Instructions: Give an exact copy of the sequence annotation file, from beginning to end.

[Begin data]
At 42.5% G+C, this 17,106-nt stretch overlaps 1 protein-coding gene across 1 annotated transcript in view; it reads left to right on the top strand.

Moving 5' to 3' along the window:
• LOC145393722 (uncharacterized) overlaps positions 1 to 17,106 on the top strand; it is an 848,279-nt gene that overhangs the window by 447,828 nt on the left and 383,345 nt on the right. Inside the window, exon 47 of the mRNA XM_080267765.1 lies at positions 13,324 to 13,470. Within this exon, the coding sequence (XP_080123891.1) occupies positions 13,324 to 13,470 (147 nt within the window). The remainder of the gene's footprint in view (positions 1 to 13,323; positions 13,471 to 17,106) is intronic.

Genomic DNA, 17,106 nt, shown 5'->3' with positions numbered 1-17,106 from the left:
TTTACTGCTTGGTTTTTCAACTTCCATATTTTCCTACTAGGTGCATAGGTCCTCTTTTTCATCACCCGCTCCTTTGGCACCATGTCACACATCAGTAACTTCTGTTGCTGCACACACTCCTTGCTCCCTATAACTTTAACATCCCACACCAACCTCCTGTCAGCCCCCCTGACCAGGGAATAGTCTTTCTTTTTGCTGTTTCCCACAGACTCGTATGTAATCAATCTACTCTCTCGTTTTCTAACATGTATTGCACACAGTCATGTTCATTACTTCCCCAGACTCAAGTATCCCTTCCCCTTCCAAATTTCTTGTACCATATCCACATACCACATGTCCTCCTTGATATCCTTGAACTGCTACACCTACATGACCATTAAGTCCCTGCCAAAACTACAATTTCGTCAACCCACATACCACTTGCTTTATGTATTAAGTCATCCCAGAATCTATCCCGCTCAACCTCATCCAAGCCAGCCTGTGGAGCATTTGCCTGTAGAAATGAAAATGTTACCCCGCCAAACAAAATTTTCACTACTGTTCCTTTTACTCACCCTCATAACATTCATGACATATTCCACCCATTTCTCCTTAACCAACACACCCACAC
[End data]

At 42.5% G+C, this 17,106-nt stretch overlaps 1 protein-coding gene across 1 annotated transcript in view; it reads left to right on the top strand.

Moving 5' to 3' along the window:
• LOC145393722 (uncharacterized) overlaps positions 1 to 17,106 on the top strand; it is an 848,279-nt gene that overhangs the window by 447,828 nt on the left and 383,345 nt on the right. Inside the window, exon 47 of the mRNA XM_080267765.1 lies at positions 13,324 to 13,470. Within this exon, the coding sequence (XP_080123891.1) occupies positions 13,324 to 13,470 (147 nt within the window). The remainder of the gene's footprint in view (positions 1 to 13,323; positions 13,471 to 17,106) is intronic.

Genomic DNA, 17,106 nt, shown 5'->3' with positions numbered 1-17,106 from the left:
TTTACTGCTTGGTTTTTCAACTTCCATATTTTCCTACTAGGTGCATAGGTCCTCTTTTTCATCACCCGCTCCTTTGGCACCATGTCACACATCAGTAACTTCTGTTGCTGCACACACTCCTTGCTCCCTATAACTTTAACATCCCACACCAACCTCCTGTCAGCCCCCCTGACCAGGGAATAGTCTTTCTTTTTGCTGTTTCCCACAGACTCGTATGTAATCAATCTACTCTCTCGTTTTCTAACATGTATTGCACACAGTCATGTTCATTACTTCCCCAGACTCAAGTATCCCTTCCCCTTCCAAATTTCTTGTACCATATCCACATACCACATGTCCTCCTTGATATCCTTGAACTGCTACACCTACATGACCATTAAGTCCCTGCCAAAACTACAATTTCGTCAACCCACATACCACTTGCTTTATGTATTAAGTCATCCCAGAATCTATCCCGCTCAACCTCATCCAAGCCAGCCTGTGGAGCATTTGCCTGTAGAAATGAAAATGTTACCCCGCCAAACAAAATTTTCACTACTGTTCCTTTTACTCACCCTCATAACATTCATGACATATTCCACCCATTTCTCCTTAACCAACACACCCACAC